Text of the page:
An Anthropologist on Mars: Seven Paradoxical Tales

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Vintage Books, 1995 - Medical - 327 pages
300 Reviews
Neurological patients, Oliver Sacks once wrote, are travellers to unimaginable lands. An Anthropologist on Mars offers portraits of seven such travellers - including a surgeon consumed by the compulsive tics of Tourette's syndrome unless he is operating; an artist who loses all sense of color in a car accident, but finds a new sensibility and creative power in black and white; and an autistic professor who cannot decipher the simplest social exchange between humans, but has built a career out of her intuitive understanding of animal behavior. These are paradoxical tales, for neurological disease can conduct one to other modes of being that - however abnormal they may be to our way of thinking - may develop virtues and beauties of their own. The exploration of these individual lives is not one that can be made in a consulting room or office, and Sacks has taken off his white coat and deserted the hospital, by and large, to join his subjects in their own environments. He feels, he says, in part like a neuroanthropologist, but most of all like a physician, called here and there to make house calls, house calls at the far border of experience. Along the way, he shows us a new perspective on the way our brains construct our individual worlds. In his lucid and compelling reconstructions of the mental acts we take for granted - the act of seeing, the transport of memory, the notion of color - Oliver Sacks provokes anew a sense of wonder at who we are.

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An interesting yet easy to read book about neurology. - Goodreads
Sacks isn't a good writer. - Goodreads
... it's educational and entertaining! - Goodreads
However, I value and reccommend it for his insight. - Goodreads
He is not just an intelligent writer, but a wise one. - Goodreads
I enjoy his writing even though it can be dry. - Goodreads
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Like The Man Who Mistook His Wife for a Hat, this book explores more cases of neurological disorders that Sacks has encountered during his career.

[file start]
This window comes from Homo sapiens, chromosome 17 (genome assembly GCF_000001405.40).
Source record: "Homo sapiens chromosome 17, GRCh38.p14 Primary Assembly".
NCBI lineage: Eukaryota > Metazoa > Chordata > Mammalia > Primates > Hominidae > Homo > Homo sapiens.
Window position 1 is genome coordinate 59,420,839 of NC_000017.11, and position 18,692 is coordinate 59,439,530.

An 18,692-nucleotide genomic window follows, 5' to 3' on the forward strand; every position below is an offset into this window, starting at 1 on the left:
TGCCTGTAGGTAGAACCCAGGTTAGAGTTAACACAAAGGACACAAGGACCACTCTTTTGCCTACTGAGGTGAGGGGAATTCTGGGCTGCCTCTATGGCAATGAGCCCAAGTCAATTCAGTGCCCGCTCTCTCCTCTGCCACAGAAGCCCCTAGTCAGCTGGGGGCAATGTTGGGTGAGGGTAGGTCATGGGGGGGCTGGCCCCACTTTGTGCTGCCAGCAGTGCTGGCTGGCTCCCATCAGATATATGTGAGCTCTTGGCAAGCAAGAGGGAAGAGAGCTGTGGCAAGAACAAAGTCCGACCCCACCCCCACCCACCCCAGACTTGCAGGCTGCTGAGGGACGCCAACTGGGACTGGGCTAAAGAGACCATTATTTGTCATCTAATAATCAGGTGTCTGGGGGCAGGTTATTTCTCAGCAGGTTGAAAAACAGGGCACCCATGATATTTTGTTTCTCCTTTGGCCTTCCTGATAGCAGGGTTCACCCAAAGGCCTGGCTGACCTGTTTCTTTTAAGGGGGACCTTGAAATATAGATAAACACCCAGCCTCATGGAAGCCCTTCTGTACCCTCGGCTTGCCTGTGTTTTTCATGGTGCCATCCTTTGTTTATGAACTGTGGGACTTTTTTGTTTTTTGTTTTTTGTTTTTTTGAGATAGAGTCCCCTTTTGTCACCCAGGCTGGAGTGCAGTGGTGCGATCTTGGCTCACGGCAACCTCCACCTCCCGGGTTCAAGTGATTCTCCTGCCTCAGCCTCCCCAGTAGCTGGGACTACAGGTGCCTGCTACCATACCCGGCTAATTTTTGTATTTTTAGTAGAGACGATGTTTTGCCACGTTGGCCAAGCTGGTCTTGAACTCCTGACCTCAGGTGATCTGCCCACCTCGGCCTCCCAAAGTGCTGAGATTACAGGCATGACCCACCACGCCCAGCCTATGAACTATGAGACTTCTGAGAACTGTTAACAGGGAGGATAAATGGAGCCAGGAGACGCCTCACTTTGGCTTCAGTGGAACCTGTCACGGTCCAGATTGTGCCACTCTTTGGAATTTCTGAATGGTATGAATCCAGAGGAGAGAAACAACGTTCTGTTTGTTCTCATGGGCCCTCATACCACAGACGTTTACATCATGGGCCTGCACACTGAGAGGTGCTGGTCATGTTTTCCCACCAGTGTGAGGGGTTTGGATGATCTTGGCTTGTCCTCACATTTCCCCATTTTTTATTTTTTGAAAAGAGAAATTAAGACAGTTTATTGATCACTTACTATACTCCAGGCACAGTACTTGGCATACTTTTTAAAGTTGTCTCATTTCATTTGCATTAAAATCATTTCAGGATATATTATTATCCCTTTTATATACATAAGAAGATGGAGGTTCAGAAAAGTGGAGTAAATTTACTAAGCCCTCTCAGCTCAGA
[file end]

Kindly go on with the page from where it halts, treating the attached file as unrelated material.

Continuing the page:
Review: An Anthropologist on Mars: Seven Paradoxical Tales

User Review  - Jo - Goodreads

One of the two books I took with me to Japan? (that wasn't a guidebook) The other one was about Ebola, so I think I read this twice before I could borrow another book to read. Read full review

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Contents

The Last Hippie
42
A Surgeons Life
77
To See and Not See
108
Copyright

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About the author (1995)

Oliver Wolf Sacks is a neurologist and writer. He was born in London, England on July 9, 1933. Sacks earned his medical degree at Oxford University and performed his internship at Middlesex Hospital in London and Mount Zion Hospital in San Francisco. He completed his residency at UCLA. In 1965, Sacks became a clinical neurologist to the Little Sisters of the Poor and Beth Abraham Hospital. He also worked with the Albert Einstein College of Medicine. Sacks' work in a Bronx charity hospital led him to write the book Awakenings in 1973. The book inspired a play by Harold Pinter and became a film starring Robert De Niro and Robin Williams. Sacks was also elected a fellow of the American Academy of Arts and Letters. He also wrote Mind's Eye which made The NewYork Times Bestseller list for 2010.

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